Dr. Ella Simmons

You’re invited to spend quality time with Dr. Ella Simmons, a General Conference vice president.

Simmons, who plans to retire at the upcoming General Conference Session, has served more than 15 years as a general vice president. In this role, she has provided professional leadership education and evaluation, as well as spiritual guidance to church administrators around the world.

She chairs the Seventh-day Adventist International Board of Education, whose decisions impact the more than 9,000 schools serving over 2 million students, according to the General Conference website. She is also chair, vice chair or a member of countless other boards including the International Board of Ministerial and Theological Education and the Adventist Development and Relief Agency (ADRA).

Simmons is the first woman to hold a general vice president position, which is the highest job ever held by a woman in the denomination. As such, she knows leadership is not easy.

Heather Crews

Heather Crews is amazed at the doors God has opened in her life, continually “handing me my dream job.”

Crews, who has spent more than 20 years in ministry, is currently an associate director of Pastoral Ministries for the Potomac Conference and an associate director of the North American Division Ministerial Association. She coaches pastors and helps congregations find new pastors and connect with the Potomac Conference in Maryland and Virginia and supports women pastors across the United States, Canada and the Guam-Micronesia Mission.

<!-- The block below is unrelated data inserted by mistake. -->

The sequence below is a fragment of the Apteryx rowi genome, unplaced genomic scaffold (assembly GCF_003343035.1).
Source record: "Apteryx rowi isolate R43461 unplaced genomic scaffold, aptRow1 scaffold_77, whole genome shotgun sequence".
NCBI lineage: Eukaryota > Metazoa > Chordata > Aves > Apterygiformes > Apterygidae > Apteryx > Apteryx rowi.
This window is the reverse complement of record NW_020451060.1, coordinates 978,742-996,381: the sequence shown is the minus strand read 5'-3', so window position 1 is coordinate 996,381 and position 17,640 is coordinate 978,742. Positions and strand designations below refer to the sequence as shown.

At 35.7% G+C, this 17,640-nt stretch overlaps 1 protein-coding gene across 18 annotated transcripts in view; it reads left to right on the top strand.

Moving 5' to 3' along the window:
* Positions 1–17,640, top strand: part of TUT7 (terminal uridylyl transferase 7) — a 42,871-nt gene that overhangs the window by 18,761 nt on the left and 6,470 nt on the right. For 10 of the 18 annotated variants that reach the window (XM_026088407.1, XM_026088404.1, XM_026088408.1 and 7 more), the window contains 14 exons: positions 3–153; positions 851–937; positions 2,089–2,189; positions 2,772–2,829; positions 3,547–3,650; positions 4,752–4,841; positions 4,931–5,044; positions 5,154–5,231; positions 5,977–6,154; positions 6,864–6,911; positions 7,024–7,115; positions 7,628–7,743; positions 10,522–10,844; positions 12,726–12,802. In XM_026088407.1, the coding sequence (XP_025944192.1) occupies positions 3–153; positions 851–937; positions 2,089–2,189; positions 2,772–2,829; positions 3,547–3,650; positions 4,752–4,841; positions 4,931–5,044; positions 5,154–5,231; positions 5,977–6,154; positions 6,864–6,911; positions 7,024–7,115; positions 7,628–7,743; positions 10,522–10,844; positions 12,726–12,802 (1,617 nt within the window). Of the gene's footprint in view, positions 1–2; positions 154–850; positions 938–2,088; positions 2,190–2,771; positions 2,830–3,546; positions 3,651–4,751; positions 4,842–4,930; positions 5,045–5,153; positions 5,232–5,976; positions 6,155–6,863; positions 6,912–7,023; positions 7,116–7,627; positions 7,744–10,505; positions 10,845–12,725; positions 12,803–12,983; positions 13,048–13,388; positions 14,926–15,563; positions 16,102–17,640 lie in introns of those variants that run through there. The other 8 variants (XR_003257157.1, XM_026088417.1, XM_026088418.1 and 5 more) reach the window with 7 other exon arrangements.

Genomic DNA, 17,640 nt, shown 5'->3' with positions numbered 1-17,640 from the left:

As busy as her jobs may be, she’s learned “to put the first things first.”

“There will always be more to do. There will be always more things at the end of the day that I wish I had accomplished or that are sitting on my to-do list saying, ‘See you in the morning. Bright and early, please,’ ” Crews says. “I want to put in the things that are most important first and that is time with God, time with my family. They actually come above my calling.”

Gina Creek

Gina Creek didn’t recognize her leadership ability until someone else pointed it out.

Now, almost 20 years later, as the executive director of AdventHealth’s Leadership Institute, she oversees its systemwide leadership development programs, serving thousands of leaders working in hospitals in nine states.

Creek describes herself while a student as a person who liked to partner with and assist those in charge. She didn’t see herself as a leader, but Chaplain Rich Carlson, now retired vice president for spiritual life and associate professor of psychology and religion at Union College in Lincoln, Neb., did. He asked her to coordinate a program and nurtured her as a leader. That experience continues to shape her view of who has leadership abilities.

“I think we all have the raw materials of leadership in us, but some of us are never called to solve a problem that requires leadership or that we feel compelled to exercise leadership in the presence of,” she says.

Newsletter Archives

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